Search crews have detected more underwater transmissions they believe could belong to the flight data recorder of the missing Malaysian jetliner.
Australian authorities said an Orion surveillance aircraft heard a "possible signal" Thursday in the southern Indian Ocean, near where ships heard similar sounds earlier this week.
Search chief Angus Houston said in a statement "the acoustic data will require further analysis overnight, but shows potential of being from a man-made source."
Houston, who is coordinating the search, on Wednesday said he hopes the developments mean authorities can find the missing Boeing 777 "in the not too distant future."
Time running out
The pings have helped greatly narrow the search area. But on Thursday, planes and ships continued searching a region stretching 57,000 square kilometers.
Time is running out for authorities to locate the origin of the signals, since the batteries on the black box's locator beacon are set to run out after about 30 days.
The Malaysia Airlines jet, which was carrying 239 people, disappeared on March 8 while traveling from Kuala Lumpur to Beijing.
Malaysian authorities believe the plane was deliberately diverted and crashed into the sea. But without wreckage, many are skeptical.
In the Malaysian capital Thursday, salesman Wee Boon Seow said it is hard to be optimistic that search crews are narrowing in on the plane.
"I mean, as a Malaysian, we tend to take everything with a pinch of salt, because there is always this latest development, this latest news about how they discovered the 'pings' in the south Indian Ocean. But I don't know. I'm pretty pessimistic about the news," he said.
Huge international search effort
A total of 14 planes and 13 ships are involved in Thursday's search for the plane, which extends from about 2,300 kilometers northwest of the Australian city of Perth.
If authorities can locate more pings, they plan to deploy a robot submarine to search the ocean floor.
Once the black box is retrieved, authorities will be able to determine what happened to the plane. Its fate has become one of the most puzzling mysteries in modern aviation.
The plane vanished without any distress calls, and authorities have refused to rule out any possibilities, including hijacking, sabotage or a mechanical malfunction.
Low-tech takes center stage
The search for missing Malaysia Airlines Flight MH370 may be using some of the world's most sophisticated tools, but some decidedly low-tech gear still has a major role in cracking one of modern aviation's great mysteries.
While the U.S. Navy's P-8 Poseidon surveillance plane scours the Indian Ocean below with top-secret cameras and sensors, older technologies, such as sonobuoys, as well as divers and human eyesight, are emerging as crucial to the operation.
"With all the technology we have, nothing is as important as looking at things with your eyes," U.S. Navy Lieutenant Ken Savage told Reuters during a recent search flight on one of two Poseidons helping with the multi-national effort.
The Malaysia Airlines Boeing 777 jetliner vanished on March 8 en route from Kuala Lumpur to Beijing, carrying 227 passengers and 12 crew. In the most expensive search operation in aviation history, neither satellite nor sensor has yet found any wreckage.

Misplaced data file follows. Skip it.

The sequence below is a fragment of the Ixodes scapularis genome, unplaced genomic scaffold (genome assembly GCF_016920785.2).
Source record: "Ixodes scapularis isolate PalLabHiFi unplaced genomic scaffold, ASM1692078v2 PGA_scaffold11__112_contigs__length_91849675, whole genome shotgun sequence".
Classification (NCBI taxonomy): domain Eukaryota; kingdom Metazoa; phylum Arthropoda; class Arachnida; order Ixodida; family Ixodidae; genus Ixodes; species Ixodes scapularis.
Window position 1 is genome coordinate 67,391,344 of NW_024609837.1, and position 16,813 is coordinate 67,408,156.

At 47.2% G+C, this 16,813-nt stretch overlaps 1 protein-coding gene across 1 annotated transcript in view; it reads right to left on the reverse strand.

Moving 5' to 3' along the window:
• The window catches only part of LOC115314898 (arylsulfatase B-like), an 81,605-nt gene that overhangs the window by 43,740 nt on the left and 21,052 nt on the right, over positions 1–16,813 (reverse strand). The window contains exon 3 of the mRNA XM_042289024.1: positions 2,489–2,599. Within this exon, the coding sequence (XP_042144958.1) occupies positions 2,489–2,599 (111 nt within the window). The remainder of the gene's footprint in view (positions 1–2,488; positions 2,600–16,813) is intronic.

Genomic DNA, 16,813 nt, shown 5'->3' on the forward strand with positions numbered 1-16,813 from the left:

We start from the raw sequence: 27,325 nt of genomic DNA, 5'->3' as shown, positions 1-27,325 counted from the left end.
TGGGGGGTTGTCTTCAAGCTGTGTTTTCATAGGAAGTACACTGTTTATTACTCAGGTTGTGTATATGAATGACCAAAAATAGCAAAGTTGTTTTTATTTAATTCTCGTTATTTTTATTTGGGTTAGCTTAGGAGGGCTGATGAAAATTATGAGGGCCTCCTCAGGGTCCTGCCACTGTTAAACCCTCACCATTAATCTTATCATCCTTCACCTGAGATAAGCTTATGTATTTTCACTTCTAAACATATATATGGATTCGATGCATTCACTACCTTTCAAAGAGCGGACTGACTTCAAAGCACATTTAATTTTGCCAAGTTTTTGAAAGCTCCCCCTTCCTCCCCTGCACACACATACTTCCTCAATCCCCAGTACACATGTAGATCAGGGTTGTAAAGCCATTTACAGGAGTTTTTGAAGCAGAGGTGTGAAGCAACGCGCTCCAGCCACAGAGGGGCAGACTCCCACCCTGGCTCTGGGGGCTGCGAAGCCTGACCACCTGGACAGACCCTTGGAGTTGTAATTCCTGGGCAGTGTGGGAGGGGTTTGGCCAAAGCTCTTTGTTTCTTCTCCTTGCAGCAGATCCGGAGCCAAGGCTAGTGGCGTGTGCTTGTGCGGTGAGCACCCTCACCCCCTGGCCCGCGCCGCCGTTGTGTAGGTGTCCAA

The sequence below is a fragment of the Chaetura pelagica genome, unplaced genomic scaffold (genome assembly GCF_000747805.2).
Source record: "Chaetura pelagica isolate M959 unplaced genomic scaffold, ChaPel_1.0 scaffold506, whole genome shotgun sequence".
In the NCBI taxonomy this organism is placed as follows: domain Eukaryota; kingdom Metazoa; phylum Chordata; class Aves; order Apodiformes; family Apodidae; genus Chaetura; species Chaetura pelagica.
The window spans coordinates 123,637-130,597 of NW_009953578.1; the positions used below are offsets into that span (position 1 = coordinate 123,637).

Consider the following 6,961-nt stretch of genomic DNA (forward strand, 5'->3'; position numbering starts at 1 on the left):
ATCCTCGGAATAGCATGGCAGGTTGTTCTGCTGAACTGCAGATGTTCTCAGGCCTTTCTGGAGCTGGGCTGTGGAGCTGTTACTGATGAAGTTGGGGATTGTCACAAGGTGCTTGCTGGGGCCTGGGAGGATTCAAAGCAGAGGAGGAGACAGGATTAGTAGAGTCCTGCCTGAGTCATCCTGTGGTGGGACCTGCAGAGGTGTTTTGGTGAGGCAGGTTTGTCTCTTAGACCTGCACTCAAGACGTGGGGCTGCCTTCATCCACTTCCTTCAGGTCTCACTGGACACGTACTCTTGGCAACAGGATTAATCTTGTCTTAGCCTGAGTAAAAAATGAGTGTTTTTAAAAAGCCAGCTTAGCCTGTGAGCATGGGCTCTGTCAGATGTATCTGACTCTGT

That's where the human factor comes in, says David Mearns, a deep sea search and recovery expert who was involved in the search for Air France Flight 447, which crashed in the Atlantic Ocean in 2009.
"Even though it may look simple and rudimentary compared to the undersea work, it's still very important," he said, referring to the visual searches that are key to the mission.
"At the end of the day, it's left to eyes on water and men and women to be able to pluck wreckage out of the sea. Those methods are still extremely valid."
Keep quiet out there
A sophisticated U.S. Navy "Towed Pinger Locator" (TPL) has recently picked up four "pings" consistent with black box locator beacons, helping to narrow the search area and inspiring fresh confidence in the search.
But the deep ocean is a very noisy place, prompting Australia this week to deploy a World War II-era technology, the sonobuoy, to help the TPL search for the black box recorders.
All 84 sonobuoys are equipped with a hydrophone listening device, which is dangled some 1,000 feet (305 meters) below the surface and can transmit data to search aircraft via radio signals.
Crucially, the sonobuoys are quiet where higher-tech search planes and ships might interfere with the delicate task.
"That does provide a lot of sensors in the vicinity of the Ocean Shield without having a ship there to produce the background noise," said Commodore Peter Leavy, the operational head of the Australian search, referring to an Australian Naval
vessel helping in the search.
The Australian Navy has this week released photographs of divers working alongside the Ocean Shield, which is carrying the TPL. While the TPL may have futuristic listening capabilities that allow it to hear far better than the human ear, it lacks
what may be the most important tool for when debris is finally found: hands.
"There are divers from the Royal Australian Navy in the search area for this specific purpose," U.S. Navy Captain Mark Matthews told Reuters.
Additional information was provided by Reuters.